In The Corinthian Correspondence, Frank W. Hughes and Robert Jewett argue that there were eight original letters by the Apostle Paul to the church in Corinth. In the first part of the book, they use literary and redaction criticism to show the reasons for the partition theory of 1 and 2 Corinthians. Analyzing each of the eight letters and letter-fragments using rhetorical criticism, they show how the original Corinthian letters were edited and reshaped into 1 and 2 Corinthians in the New Testament. After reflections on the rhetoric of these letters and the historical meaning of the reshaping of the images of Paul, a final chapter traces the consequences of the reshaping of the Corinthian correspondence and the adoption of the bound book (codex) instead of the original papyrus scrolls. Several figures help the reader understand the redactional process, and a new translation of the eight reconstructed Corinthian letters is provided.
Frank W. Hughes is an Episcopal priest who served churches in central Pennsylvania and western Louisiana. He was a senior lecturer in New Testament Studies at Codrington College in Barbados, in affiliation with the University of the West Indies.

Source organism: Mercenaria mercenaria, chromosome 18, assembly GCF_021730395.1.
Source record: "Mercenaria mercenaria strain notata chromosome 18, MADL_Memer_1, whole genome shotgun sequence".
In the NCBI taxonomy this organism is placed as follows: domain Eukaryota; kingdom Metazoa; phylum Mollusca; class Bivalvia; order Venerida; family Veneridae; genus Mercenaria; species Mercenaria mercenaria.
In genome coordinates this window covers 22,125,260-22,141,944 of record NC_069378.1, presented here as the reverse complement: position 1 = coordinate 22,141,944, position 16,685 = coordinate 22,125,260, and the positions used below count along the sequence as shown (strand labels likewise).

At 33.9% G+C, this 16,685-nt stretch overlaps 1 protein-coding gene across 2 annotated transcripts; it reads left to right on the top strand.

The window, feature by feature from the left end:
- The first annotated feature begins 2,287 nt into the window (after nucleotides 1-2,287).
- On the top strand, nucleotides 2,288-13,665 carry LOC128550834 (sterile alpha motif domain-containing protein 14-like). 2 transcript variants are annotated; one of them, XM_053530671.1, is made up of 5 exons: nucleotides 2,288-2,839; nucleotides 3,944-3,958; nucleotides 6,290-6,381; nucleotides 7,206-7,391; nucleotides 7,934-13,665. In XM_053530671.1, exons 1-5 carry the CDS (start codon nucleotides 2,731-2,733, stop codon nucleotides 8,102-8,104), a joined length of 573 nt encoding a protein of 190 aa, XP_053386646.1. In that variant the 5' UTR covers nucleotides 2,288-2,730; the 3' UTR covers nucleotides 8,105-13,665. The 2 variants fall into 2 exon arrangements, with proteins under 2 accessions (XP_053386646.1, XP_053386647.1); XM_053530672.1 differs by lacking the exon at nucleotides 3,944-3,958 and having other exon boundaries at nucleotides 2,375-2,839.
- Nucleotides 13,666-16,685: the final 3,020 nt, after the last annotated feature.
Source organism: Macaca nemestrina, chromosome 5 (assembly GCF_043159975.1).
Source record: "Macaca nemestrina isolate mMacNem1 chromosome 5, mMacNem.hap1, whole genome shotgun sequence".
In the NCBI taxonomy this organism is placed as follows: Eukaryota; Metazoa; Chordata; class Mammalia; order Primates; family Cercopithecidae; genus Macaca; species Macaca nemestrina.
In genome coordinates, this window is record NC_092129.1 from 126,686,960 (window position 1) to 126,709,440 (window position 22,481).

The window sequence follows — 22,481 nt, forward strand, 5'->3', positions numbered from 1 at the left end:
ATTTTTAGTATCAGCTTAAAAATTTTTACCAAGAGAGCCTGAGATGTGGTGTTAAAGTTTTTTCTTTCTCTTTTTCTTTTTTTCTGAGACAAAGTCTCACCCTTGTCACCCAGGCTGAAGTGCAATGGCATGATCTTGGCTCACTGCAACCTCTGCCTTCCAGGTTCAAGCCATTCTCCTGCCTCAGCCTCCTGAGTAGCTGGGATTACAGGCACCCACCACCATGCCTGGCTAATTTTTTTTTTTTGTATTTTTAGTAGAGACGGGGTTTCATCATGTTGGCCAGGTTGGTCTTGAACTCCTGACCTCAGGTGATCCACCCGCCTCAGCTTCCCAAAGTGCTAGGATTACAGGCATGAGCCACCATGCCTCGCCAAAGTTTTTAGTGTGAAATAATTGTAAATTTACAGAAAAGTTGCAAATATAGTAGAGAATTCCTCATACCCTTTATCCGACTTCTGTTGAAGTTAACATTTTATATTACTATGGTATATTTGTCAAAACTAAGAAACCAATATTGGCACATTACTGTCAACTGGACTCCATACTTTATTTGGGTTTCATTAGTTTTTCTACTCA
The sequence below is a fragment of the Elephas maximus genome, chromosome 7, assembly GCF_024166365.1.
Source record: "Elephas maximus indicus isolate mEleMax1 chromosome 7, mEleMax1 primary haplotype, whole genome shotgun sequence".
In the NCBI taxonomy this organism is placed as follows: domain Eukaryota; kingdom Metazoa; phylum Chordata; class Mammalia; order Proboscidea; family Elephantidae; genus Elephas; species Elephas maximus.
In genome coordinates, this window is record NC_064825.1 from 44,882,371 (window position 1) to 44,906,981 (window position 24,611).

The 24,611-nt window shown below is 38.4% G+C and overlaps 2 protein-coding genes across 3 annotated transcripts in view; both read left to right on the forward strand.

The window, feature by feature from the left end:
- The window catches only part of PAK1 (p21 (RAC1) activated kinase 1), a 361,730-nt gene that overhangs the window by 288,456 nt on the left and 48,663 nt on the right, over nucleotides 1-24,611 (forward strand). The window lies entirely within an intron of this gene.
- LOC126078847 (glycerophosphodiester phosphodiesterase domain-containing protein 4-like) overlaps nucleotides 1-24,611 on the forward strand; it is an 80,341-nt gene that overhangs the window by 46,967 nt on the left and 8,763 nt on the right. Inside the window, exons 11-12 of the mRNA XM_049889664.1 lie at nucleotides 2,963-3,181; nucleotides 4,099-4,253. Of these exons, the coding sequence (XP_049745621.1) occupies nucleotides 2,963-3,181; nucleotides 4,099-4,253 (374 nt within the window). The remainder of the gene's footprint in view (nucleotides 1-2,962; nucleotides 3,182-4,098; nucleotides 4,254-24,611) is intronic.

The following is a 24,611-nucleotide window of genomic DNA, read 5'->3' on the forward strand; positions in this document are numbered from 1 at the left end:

Robert Jewett (1933-2020) was theologian-in-residence at St. Mark’s United Methodist Church in Lincoln, Nebraska, and formerly guest professor of New Testament at the University of Heidelberg and Harry R. Kendall professor of New Testament interpretation emeritus at Garrett-Evangelical Theological Seminary.
Part One: The Redaction of the Corinthian Letters
2.The Partition and Redaction of 2 Corinthians
3.The Need to Partition 1 Corinthians
4.The Redaction of 1 Corinthians
Part Two: The Provenance and Rhetoric of the Original Letters
5.Letter A: Troubles in Worship (1 Corinthians 11:2-34a + 16:1-4 + 11:34b)
8.Letter D: Reorganizing the Offering (2 Cor. 8:1-24)
9.Letter E: Apology for Paul’s Apostleship (2 Cor 2:14‒6:13 + 2 Cor 7:2-4)
10.Letter F: Anguish of Heart and Many Tears (2 Cor 10:1‒12:13 + 1 Cor 9:1-18 + 2 Cor 12:14‒13:13)
11.Letter G: Consolation for the Afflicted (2 Cor 1:1-2:13 + 2 Cor 7:5-16 + 2 Cor 13:11-13)
12.Letter H: An Appeal to the Achaians (2 Corinthians 9:1-15)
Part Three: Reflections on the Redaction of the Original Letters
13.Redirecting Paul’s Ministry
Part Four: Historical Implications
14.The Publication of 1 and 2 Corinthians: From Scroll to Codex
Appendix I. Summary of the Jewett-Hughes Partition Theory in Relation to the Canonical
1 and 2 Corinthians
Appendix II. Schematic Representations of the Redactional Process
Appendix III. Previous Partition and Redaction Theories
Appendix IV. Translation of the Eight Original Corinthian Letters